Democrats in the U.S. House of Representatives ended their overnight sit-in demanding gun reform Thursday morning after Republicans formally adjourned the legislative session until July 5.
More than a dozen Democrats, led by Rep. John Lewis (D-Georgia) remained on the chamber floor, although it is unclear how their efforts to force a vote on gun control will proceed as House Speaker Paul Ryan (R-Wis.) ended the session—earlier than scheduled.
As Politico reports, "The Wisconsin Republican entered the chamber at 10 p.m. to break up the protest by moving to a vote on unrelated legislation to override an Obama administration rule. Pandemonium ensued, a scene not witnessed on the House floor in years, if ever."
Democrats, who shouted "Shame! Shame!" and "No bill, no break!" as business continued, slammed Republicans for being "silent for too long" about mass shootings in the U.S. The protest was mounted after the U.S. Senate failed to pass several measures that would have expanded background checks and prevented gun sales to people on two terrorist watch lists, including the controversial No Fly list, introduced in response to the attack on an LGBTQ nightclub in Orlando earlier this month that left 49 dead and 53 wounded.
"Today we've come a distance. We've made some progress. We've crossed a bridge today, but we have other bridges to cross," Lewis said after the House adjourned. "The fight is an ongoing fight. We will not be happy, we will not be satisfied, we will not be pleased until we do something in a major way."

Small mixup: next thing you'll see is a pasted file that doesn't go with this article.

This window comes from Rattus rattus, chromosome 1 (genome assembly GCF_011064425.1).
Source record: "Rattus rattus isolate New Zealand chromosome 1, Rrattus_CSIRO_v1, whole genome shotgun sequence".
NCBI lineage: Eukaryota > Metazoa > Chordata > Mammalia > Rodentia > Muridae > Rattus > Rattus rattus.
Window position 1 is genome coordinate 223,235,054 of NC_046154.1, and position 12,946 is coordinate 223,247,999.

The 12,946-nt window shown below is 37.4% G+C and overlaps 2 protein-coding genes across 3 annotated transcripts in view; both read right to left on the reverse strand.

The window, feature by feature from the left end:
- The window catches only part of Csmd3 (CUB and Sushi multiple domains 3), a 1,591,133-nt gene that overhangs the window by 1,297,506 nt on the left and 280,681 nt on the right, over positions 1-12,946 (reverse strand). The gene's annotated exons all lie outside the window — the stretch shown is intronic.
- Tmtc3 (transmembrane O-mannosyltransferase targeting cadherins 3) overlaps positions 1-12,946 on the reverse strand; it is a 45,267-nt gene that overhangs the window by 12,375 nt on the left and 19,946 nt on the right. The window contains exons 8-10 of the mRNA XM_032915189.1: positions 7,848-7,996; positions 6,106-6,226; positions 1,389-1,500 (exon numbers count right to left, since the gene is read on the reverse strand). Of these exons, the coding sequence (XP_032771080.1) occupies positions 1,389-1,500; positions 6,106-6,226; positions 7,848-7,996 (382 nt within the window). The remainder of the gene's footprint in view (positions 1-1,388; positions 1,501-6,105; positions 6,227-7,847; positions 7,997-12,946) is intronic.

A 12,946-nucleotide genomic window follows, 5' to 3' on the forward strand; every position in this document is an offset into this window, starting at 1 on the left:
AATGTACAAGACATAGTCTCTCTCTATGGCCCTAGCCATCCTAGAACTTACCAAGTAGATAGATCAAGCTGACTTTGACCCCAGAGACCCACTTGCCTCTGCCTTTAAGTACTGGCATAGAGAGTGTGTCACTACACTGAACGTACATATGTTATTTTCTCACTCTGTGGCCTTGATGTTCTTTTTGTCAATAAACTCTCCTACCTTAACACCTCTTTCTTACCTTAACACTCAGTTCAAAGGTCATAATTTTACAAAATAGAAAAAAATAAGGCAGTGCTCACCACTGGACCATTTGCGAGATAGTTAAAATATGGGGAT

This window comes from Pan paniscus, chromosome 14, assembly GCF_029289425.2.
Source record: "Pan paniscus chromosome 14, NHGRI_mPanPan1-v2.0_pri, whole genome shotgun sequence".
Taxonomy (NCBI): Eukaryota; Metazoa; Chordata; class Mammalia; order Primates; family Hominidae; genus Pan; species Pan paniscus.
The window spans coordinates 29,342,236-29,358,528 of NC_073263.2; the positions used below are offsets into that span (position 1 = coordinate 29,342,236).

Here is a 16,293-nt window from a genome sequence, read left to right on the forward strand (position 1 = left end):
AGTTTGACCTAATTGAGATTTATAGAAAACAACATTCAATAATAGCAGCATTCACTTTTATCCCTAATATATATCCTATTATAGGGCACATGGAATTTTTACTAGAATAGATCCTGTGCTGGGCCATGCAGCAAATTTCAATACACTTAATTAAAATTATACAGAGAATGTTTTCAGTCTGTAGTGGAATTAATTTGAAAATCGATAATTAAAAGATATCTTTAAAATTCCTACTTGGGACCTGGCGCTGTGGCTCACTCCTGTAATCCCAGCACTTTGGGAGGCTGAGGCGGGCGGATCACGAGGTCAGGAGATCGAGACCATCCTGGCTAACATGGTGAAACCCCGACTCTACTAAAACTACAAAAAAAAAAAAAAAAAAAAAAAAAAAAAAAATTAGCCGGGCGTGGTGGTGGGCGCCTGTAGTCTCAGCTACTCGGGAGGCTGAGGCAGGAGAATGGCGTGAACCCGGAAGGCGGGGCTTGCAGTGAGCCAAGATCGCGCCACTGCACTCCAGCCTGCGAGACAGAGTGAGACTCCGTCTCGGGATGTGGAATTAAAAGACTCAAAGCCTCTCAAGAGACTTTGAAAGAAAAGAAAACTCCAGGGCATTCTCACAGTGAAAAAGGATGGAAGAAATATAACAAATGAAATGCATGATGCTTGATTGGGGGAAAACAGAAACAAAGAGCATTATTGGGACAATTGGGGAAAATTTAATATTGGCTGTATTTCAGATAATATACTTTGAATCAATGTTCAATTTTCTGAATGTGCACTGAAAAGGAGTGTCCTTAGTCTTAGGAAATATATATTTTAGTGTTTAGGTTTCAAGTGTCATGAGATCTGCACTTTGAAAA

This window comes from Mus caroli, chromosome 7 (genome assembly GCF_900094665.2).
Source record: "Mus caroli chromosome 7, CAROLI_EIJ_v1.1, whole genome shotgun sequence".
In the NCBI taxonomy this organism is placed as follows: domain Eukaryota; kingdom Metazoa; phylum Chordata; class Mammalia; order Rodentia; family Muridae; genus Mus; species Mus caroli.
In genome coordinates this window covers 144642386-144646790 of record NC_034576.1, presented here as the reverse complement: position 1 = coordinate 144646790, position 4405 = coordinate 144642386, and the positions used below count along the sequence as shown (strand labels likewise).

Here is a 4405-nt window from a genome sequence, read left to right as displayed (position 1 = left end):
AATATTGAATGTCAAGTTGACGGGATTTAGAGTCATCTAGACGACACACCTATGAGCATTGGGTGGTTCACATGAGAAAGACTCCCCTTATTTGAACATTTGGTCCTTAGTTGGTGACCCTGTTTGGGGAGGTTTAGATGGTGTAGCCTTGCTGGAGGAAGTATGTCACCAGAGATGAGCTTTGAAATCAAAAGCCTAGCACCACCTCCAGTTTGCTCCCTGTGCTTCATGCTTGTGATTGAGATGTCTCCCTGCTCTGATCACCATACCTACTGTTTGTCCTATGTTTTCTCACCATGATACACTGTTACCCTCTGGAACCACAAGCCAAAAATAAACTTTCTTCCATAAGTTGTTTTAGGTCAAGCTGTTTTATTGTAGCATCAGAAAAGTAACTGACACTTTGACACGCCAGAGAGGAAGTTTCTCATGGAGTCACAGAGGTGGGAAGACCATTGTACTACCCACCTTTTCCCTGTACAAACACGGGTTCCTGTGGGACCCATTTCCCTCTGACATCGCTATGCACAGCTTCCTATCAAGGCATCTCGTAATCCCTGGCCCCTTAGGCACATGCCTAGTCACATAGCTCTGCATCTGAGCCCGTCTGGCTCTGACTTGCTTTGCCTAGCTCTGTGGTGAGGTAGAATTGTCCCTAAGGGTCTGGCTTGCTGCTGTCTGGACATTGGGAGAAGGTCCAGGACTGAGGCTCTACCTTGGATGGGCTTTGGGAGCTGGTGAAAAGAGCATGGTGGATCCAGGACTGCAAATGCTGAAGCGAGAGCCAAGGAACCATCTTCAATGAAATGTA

Republicans, meanwhile, claimed the sit-in was nothing more than a PR stunt.
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As the lawmakers squabbled, civil rights advocates warned that the focus on the terrorist watch list may amount to an endorsement of a process that disproportionately targets Muslims and would not do enough to prevent future massacres.
Zaid Jilani of The Intercept noted that "this unusually bold and moving tactic was undercut by the fact that its chief goal is a political gimmick that would do little to stop gun violence, while expanding the use of a deeply flawed anti-terror watchlist."
While sit-in participants are also advocating for expanded background checks and an assault weapons ban, their primary call to action is for a vote on a measure that would ban gun sales to people listed on a federal government watchlist – a move clearly designed more for its political potency than for its effectiveness.
As the Guardian's Spencer Ackerman reported on Wednesday, lawyers and American Muslim groups fear that "civil rights concerns over watchlisting are becoming a casualty of political expediency by gun control advocates in a debate supercharged by the massacre of 49 people at an LGBT nightclub in Orlando on 12 June."
Ramzi Kassem, a law professor at the City University of New York (CUNY), some of whose clients have been wrongly placed on the list, told Ackerman, "It's ridiculous, the notion that somehow the watchlists are a reliable measuring stick for who should be deprived of an ability to purchase weapons. The discussion on gun control vastly overstates the reliability of the watchlists. They lack transparency and any available process to get off the lists if people believe they've been wrongly listed."